By David Beasley
ATLANTA (Reuters) - Georgia Governor Nathan Deal signed into law two pieces of legislation on Tuesday to restrict late-term abortions and outlaw assisted suicide in the state.
The first law banned most abortions after 20 weeks' pregnancy, making Georgia the eighth U.S. state to outlaw most late-term abortions based on controversial research that a fetus can feel pain by that stage of development.
Georgia already prohibits most abortions starting in the third trimester.
The second law signed by Deal made it a felony to help people take their own lives. The Georgia Supreme Court in February struck down as unconstitutional a previous law that outlawed the advertising of assisted-suicide services. The court ruled the old law was a violation of the right to free speech.
The abortion measure passed by the Republican-controlled Legislature in late March included exceptions to save the life of the mother and if the fetus has extreme defects that make survival unlikely.
"This legislation provides humane protection to innocents capable of feeling pain, while making an important exception for in the case of medically-futile pregnancies," Deal, a Republican, said in a statement.
Georgia Right to Life, which opposes abortion, has called the new legislation "a step in the right direction," but expressed disappointment at the exemption for "medically futile" pregnancies in which the fetus is likely to die after birth.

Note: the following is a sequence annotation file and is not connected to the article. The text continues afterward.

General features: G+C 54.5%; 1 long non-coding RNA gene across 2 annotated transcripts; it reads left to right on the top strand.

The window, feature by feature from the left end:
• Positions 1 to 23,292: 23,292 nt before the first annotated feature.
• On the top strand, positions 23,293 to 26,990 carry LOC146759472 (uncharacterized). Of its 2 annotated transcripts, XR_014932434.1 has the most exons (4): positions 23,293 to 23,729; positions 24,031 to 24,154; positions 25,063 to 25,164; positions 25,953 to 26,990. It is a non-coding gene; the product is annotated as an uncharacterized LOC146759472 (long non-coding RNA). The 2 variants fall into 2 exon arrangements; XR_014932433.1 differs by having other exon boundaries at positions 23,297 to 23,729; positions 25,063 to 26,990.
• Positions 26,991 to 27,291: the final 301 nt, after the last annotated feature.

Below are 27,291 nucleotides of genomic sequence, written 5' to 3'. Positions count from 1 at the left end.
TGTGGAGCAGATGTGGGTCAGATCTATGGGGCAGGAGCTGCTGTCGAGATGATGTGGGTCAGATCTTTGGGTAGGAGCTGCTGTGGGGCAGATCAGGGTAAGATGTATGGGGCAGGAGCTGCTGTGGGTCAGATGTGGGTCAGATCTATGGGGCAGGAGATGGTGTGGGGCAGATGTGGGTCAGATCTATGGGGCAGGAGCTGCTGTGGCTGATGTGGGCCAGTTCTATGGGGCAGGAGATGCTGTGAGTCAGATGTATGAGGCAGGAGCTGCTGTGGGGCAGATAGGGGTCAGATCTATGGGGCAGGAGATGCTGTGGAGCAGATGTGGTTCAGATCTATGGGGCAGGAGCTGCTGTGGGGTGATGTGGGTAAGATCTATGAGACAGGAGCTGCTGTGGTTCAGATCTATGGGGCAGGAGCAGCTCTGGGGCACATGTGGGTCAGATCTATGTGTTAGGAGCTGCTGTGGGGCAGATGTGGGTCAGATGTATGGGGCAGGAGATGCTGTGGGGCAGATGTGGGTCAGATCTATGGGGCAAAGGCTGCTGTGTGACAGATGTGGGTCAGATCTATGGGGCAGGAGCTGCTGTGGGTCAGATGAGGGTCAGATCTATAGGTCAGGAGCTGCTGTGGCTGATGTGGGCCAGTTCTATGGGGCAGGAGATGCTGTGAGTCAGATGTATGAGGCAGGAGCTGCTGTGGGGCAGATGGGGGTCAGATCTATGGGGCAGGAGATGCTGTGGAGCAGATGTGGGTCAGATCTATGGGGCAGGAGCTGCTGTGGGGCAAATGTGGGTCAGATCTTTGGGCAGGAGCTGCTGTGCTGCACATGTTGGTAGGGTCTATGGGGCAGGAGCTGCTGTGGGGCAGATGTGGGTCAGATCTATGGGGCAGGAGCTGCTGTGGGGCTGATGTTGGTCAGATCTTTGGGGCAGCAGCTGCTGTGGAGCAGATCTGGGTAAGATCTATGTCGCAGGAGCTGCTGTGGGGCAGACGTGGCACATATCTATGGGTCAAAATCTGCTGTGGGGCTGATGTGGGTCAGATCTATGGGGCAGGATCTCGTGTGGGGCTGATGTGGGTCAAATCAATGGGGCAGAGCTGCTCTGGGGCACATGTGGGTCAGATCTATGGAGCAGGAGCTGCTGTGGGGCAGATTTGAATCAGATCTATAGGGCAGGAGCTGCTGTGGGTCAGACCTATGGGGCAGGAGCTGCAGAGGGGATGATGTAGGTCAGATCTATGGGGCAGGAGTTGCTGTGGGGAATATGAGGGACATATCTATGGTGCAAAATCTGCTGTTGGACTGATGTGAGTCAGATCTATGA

Abortion opponents said the exception left the door open for a doctor to recommend abortion of fetuses that are less than completely healthy.
Planned Parenthood, which provides women's health services and is the nation's largest abortion provider, said the bill would limit women's access to healthcare.
The organization said in a statement that the bill "calls into question every woman who makes a deeply personal, private medical decision."
Georgia joins Alabama, Idaho, Indiana, Kansas, Nebraska, Arizona and North Carolina in banning most or all abortions after 20 weeks.
The U.S. Supreme Court legalized abortions in 1973 but allowed states to ban the procedure after the time when the fetus could potentially survive outside the womb, except where a woman's health was at risk.
The assisted suicide ban was welcomed by Georgia Right to Life President Dan Becker, who said "stopping the immoral and barbaric practice of killing in the name of compassion is the right thing to do."
(This version of the story corrects the Arizona law to 20 weeks from 18 weeks in paragraph 11, headline also fixed.)
(Additional reporting by David Adams; Editing by Greg McCune, Peter Cooney and Jackie Frank)